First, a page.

Attempts to include minorities in sports and presumed advantages of sport have led to the concept of the Black and Minority Ethnic (BME) strategy. The BME strategy may lead to challenges or accommodations when defining minority groups. Some researchers consider communities that form a part of ethnic populations.

There are also ‘White’ minorities in the population. However, most scholars focus mainly on the Blacks, Asians, and Latinos. What we take as appropriate definitions of terms may differ depending on the environment. Some studies may combine race, ethnicity, nationality, or religion to mean one idea or combine them. However, BME term is a collective term in the sporting environment.

Ethnic compositions vary significantly across different states. There are common barriers that limit involvement of ethnic minorities in sports and physical recreation activities. According to Rowe and Champion, the main barriers to involvement in sports include “material constraints, concerns about racial discrimination, and access to culturally-appropriate sport and physical recreation opportunities” (Rowe and Champion, 2000).

Socioeconomic status also affect in participation in sports among the BME communities due to high levels of economic difficulties due to long-term unemployment, poor health, low level of income, and poor living status. These factors act as barriers to inclusion, and participation in sports (Brown, 2000).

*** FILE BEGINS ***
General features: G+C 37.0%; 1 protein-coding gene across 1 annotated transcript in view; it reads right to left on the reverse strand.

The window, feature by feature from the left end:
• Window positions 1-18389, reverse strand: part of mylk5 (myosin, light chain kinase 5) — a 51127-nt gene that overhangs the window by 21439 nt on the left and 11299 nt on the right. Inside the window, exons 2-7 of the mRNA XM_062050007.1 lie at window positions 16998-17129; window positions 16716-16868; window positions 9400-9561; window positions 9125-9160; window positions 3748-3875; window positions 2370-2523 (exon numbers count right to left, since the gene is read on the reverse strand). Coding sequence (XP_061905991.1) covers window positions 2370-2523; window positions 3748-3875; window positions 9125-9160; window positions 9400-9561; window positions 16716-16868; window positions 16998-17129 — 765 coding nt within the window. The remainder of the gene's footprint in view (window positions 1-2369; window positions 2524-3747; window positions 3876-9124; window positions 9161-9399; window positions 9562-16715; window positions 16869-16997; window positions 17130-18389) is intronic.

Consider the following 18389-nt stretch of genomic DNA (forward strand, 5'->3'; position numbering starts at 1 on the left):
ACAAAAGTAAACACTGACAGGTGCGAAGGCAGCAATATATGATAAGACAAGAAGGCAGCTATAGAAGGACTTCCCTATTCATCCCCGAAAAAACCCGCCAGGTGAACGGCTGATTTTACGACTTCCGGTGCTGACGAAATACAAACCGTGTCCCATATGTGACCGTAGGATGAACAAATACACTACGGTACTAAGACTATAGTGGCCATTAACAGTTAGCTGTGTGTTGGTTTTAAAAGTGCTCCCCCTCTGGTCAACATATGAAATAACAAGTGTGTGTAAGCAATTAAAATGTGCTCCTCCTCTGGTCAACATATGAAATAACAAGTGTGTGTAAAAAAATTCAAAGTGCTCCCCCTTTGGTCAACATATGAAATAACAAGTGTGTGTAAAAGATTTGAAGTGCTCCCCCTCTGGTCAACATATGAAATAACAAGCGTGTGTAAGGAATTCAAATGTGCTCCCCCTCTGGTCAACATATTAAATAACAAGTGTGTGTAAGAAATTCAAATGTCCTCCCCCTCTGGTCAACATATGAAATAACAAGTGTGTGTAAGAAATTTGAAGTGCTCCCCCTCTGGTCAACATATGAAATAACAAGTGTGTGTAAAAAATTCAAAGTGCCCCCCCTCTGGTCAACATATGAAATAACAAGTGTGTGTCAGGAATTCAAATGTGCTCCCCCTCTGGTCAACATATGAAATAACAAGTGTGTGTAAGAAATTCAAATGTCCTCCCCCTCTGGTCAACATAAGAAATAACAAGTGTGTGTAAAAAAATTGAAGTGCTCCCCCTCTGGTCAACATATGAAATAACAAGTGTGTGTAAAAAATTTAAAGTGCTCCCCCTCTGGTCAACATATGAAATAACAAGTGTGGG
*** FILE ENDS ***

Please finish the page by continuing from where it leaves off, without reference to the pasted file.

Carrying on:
Most studies conducted through BME communities have shown negative effects of racism on participation in sports. Most scholars have looked at racial and ethnic barriers have considered the identities and ethnic differences, and relations through sport. These studies have concluded that racism mediate experiences of BME communities in sports.

There are also lack of cultural awareness and understanding of the BME communities’ needs in sporting activities and physical recreation. In addition, most BME communities lack input in the development and the provision of culturally-appropriate facilities and services have also been sources of barriers to minority involvement in sports (Andreasen, 1995).

Further studies have also confirmed low of involvements in sports among the BME communities. Gender disparity is also a factor that influences participation in sporting events among the BME communities. There are few women from the BME communities participating in different sports.

Low participations by the community in sporting events also affect other factors related to sports such as volunteering, spectators’ activities, and administration. Some communities still experience underrepresentation in most sports (Carroll, 1993). The minority communities also experience underrepresentation in terms of official representations in sports organizations.